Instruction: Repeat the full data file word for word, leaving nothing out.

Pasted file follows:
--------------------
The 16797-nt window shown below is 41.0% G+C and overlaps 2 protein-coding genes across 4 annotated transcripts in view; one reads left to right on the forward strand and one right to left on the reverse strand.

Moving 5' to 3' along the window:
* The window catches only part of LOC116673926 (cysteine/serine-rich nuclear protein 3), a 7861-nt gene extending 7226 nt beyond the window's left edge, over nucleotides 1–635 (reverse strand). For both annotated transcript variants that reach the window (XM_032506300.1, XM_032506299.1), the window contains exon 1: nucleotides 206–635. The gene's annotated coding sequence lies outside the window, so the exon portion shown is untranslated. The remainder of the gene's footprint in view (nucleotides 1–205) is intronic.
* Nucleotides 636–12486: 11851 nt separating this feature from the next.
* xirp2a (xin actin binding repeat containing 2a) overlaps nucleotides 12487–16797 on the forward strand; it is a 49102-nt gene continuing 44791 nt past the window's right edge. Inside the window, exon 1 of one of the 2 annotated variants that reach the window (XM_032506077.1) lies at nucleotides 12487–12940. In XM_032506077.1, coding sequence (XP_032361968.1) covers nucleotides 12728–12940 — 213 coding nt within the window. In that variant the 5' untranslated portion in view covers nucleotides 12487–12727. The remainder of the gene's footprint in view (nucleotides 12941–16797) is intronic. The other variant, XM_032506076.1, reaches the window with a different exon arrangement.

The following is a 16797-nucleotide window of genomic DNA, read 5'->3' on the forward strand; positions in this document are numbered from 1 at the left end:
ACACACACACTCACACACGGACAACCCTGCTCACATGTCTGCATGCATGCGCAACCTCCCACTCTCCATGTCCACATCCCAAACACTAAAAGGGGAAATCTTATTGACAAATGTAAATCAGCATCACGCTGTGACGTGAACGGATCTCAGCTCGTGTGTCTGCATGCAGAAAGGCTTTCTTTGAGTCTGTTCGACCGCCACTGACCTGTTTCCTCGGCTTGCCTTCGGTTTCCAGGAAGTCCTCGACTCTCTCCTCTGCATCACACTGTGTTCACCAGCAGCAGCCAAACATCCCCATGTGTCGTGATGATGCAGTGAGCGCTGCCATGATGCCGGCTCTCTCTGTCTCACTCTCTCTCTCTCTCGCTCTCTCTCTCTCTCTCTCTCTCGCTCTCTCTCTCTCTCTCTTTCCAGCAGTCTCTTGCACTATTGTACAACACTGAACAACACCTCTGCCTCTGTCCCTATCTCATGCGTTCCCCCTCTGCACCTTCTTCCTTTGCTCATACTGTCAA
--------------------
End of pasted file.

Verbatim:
The 16797-nt window shown below is 41.0% G+C and overlaps 2 protein-coding genes across 4 annotated transcripts in view; one reads left to right on the forward strand and one right to left on the reverse strand.

Moving 5' to 3' along the window:
* The window catches only part of LOC116673926 (cysteine/serine-rich nuclear protein 3), a 7861-nt gene extending 7226 nt beyond the window's left edge, over nucleotides 1–635 (reverse strand). For both annotated transcript variants that reach the window (XM_032506300.1, XM_032506299.1), the window contains exon 1: nucleotides 206–635. The gene's annotated coding sequence lies outside the window, so the exon portion shown is untranslated. The remainder of the gene's footprint in view (nucleotides 1–205) is intronic.
* Nucleotides 636–12486: 11851 nt separating this feature from the next.
* xirp2a (xin actin binding repeat containing 2a) overlaps nucleotides 12487–16797 on the forward strand; it is a 49102-nt gene continuing 44791 nt past the window's right edge. Inside the window, exon 1 of one of the 2 annotated variants that reach the window (XM_032506077.1) lies at nucleotides 12487–12940. In XM_032506077.1, coding sequence (XP_032361968.1) covers nucleotides 12728–12940 — 213 coding nt within the window. In that variant the 5' untranslated portion in view covers nucleotides 12487–12727. The remainder of the gene's footprint in view (nucleotides 12941–16797) is intronic. The other variant, XM_032506076.1, reaches the window with a different exon arrangement.

The following is a 16797-nucleotide window of genomic DNA, read 5'->3' on the forward strand; positions in this document are numbered from 1 at the left end:
ACACACACACTCACACACGGACAACCCTGCTCACATGTCTGCATGCATGCGCAACCTCCCACTCTCCATGTCCACATCCCAAACACTAAAAGGGGAAATCTTATTGACAAATGTAAATCAGCATCACGCTGTGACGTGAACGGATCTCAGCTCGTGTGTCTGCATGCAGAAAGGCTTTCTTTGAGTCTGTTCGACCGCCACTGACCTGTTTCCTCGGCTTGCCTTCGGTTTCCAGGAAGTCCTCGACTCTCTCCTCTGCATCACACTGTGTTCACCAGCAGCAGCCAAACATCCCCATGTGTCGTGATGATGCAGTGAGCGCTGCCATGATGCCGGCTCTCTCTGTCTCACTCTCTCTCTCTCTCGCTCTCTCTCTCTCTCTCTCTCTCGCTCTCTCTCTCTCTCTCTTTCCAGCAGTCTCTTGCACTATTGTACAACACTGAACAACACCTCTGCCTCTGTCCCTATCTCATGCGTTCCCCCTCTGCACCTTCTTCCTTTGCTCATACTGTCAA